Living a Life of Leisure (Centres)

In my previous posts, I have touched on two topics which affect my life: vanity and motivation, so it only feels right for the third post to combine them. In 2013, I left my life as I knew it and moved to Sheffield for University. Unfortunately, unbeknownst to me, I was leaving my body, as I knew it, at home with my parents too.

First year of living in halls is like living in a bubble. A bubble that apparently nutrition and wise decision making cannot penetrate. I estimate it took 3 months for my diet to descend into complete anarchy and by the second term I was trapped in a cycle of over indulging and under exercising. Predictably, I put on a noticeable amount of weight. However, it crept up on me so I didn’t notice for an alarmingly long time considering I was so self-absorbed.  Anyway, by the time I graduated and moved back home, the takeaways had taken their toll and I had to face the consequences of my eating in the mirror every day.

I ignored it for a long time but the last straw was about two years ago when I was in the bath and tried to avoid looking at my reflection in the tap. A definite low point for someone who stops to observe themselves in a car window. This acted as my turning point; I was unhappy with my physique, size 8 was but a murky memory to me and size ten was a couple of pizzas away from a similar fate.

Long story short, I joined the gym.

Over the course of the last two years I have been going to the gym at least 3-4 times a week consistently. Although my body is finally back to being the way I like it during the process of getting here I have encountered many of the common issues fitness faces us with. When you make the decision to change your lifestyle and get into the gym, you can always expect there to be growing pains (and actual pain in this case come to think of it). Now, as 2018 draws to a close, I consider myself to have become somewhat of a gym whisperer, and a generous one at that, so in preparation for the January resolution buzz, I have decided to offer some advice. I hope my hard earned insights can be of help to you all in your quest to become sickeningly healthy.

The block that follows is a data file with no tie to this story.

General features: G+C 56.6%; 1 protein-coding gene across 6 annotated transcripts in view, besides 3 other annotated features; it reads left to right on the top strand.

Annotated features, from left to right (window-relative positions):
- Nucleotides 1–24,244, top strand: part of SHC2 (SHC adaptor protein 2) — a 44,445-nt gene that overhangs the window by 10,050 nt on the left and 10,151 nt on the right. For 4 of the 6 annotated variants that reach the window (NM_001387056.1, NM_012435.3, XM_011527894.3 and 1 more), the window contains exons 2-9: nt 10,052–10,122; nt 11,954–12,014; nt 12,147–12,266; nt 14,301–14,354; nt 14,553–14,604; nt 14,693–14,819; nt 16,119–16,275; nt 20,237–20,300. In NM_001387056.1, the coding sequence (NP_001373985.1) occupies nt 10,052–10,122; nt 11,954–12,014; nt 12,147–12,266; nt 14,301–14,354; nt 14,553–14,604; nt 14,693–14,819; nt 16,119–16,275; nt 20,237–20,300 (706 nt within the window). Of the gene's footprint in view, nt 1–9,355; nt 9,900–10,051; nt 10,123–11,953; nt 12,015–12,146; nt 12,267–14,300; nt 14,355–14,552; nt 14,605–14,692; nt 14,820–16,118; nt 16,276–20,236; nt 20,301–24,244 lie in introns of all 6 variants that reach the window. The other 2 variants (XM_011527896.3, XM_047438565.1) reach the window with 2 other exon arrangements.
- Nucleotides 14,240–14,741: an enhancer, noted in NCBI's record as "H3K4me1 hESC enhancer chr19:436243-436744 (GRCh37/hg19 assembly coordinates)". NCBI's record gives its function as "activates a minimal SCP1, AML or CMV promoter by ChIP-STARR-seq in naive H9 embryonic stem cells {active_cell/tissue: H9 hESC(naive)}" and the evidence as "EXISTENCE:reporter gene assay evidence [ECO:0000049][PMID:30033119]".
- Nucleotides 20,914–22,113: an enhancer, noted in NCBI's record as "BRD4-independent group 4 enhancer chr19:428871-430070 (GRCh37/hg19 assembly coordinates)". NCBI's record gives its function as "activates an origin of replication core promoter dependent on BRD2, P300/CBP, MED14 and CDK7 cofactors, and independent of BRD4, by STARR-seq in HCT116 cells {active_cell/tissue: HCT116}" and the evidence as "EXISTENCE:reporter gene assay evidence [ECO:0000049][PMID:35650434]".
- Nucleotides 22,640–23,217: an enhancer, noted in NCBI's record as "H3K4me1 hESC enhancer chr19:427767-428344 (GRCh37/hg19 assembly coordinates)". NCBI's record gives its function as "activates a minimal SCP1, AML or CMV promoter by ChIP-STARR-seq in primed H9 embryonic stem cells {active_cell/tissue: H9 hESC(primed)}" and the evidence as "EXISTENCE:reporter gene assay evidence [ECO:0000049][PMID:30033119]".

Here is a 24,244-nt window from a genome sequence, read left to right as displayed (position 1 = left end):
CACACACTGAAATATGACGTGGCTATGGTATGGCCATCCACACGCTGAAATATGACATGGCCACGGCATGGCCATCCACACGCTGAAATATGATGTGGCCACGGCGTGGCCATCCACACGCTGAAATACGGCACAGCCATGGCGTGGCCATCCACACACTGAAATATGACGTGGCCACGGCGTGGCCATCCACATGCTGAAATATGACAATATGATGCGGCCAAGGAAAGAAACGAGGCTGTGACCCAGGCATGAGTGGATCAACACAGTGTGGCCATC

1. Ladies don’t be afraid of the men

First things first; men do not have any ownership over the weights section. ‘Yeah, obviously’ I hear you cry, but trust me, when you get in there and your find yourself next to a behemoth dropping weights that are bigger than your head everywhere, you will seriously consider running to the safety of the cardio section.

It’s a weird feeling, considering it is the only place that people with less muscle should be, yet it is the ones already weighed down by theirs that are comfortable being there.

NO MORE is my plea to you.

The only way to start feeling at home in the weights section is to put some empowering music on your phone, strut in there, pick up the 4kgs and go for it. After a couple of weeks I promise that you will feel at home there and scoff that you ever felt differently. Before you know it, you will be telling Tim in his vest to move over, you want to flex in the mirror too!

In all seriousness though, cardio is good for losing an initial bit of fat, but to build the body you want and see plastered all over the place, you need to create some muscle. By doing so you can take advantage of perception. Want a smaller waist? Build your shoulders and bam, you have the illusion in all its tapered glory. Building muscle not only speeds up your metabolism, meaning you burn more calories, but it will make sure you stay in proportion, or help you change your proportions if that’s your goal. You can build whatever kind of body you desire, just get in that weight section!

  1. Don’t rely on motivating yourself. You. Will. Fail.

This one sounds weird, but the reality is, that little voice in your head whose job it is to shame you for being lazy and force you to get up and do stuff, can be a bit lazy too.

Don’t be surprised if after a month or so your resolve begins to dissolve and you’re back to eating peanut butter with a spoon (a random example in no way related to my life…)

I combated my ability to down play how much I needed to go to the gym by following people on social media who make me hate myself a little bit. This sounds like a toxic piece of advice I know but it honestly works for me. If I am in bed scrolling through social media, it isn’t going to be one of my friends who sparks this reaction from me. I need to be bombarded with physical examples of what I want and, because I am still in bed, don’t yet have.